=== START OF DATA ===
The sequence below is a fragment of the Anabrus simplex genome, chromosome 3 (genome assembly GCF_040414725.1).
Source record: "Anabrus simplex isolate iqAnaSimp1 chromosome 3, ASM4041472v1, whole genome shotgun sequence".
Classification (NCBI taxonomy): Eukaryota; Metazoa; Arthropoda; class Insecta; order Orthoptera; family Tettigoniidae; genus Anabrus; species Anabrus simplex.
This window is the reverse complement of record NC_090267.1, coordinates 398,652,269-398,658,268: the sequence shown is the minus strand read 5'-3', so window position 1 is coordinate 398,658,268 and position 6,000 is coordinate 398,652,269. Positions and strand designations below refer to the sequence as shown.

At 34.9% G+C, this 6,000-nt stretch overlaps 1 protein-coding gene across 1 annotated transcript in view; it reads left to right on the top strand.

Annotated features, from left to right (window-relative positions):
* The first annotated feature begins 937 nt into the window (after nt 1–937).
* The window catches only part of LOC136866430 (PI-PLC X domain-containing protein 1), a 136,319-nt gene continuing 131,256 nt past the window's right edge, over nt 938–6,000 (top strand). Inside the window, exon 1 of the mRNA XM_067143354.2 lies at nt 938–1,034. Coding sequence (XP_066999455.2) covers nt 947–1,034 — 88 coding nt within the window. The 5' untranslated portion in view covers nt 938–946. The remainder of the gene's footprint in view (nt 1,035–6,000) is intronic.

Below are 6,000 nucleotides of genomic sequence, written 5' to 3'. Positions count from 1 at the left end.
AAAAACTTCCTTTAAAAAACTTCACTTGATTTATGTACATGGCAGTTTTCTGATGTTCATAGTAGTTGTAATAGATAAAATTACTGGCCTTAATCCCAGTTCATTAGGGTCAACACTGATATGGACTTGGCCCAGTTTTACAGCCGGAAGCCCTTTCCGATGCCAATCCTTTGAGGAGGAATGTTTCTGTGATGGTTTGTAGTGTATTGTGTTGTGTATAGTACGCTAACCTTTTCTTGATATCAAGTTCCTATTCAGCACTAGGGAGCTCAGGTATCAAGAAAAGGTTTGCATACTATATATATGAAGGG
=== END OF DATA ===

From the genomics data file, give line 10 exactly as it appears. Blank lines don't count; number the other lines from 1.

AAAAACTTCCTTTAAAAAACTTCACTTGATTTATGTACATGGCAGTTTTCTGATGTTCATAGTAGTTGTAATAGATAAAATTACTGGCCTTAATCCCAGTTCATTAGGGTCAACACTGATATGGACTTGGCCCAGTTTTACAGCCGGAAGCCCTTTCCGATGCCAATCCTTTGAGGAGGAATGTTTCTGTGATGGTTTGTAGTGTATTGTGTTGTGTATAGTACGCTAACCTTTTCTTGATATCAAGTTCCTATTCAGCACTAGGGAGCTCAGGTATCAAGAAAAGGTTTGCATACTATATATATGAAGGG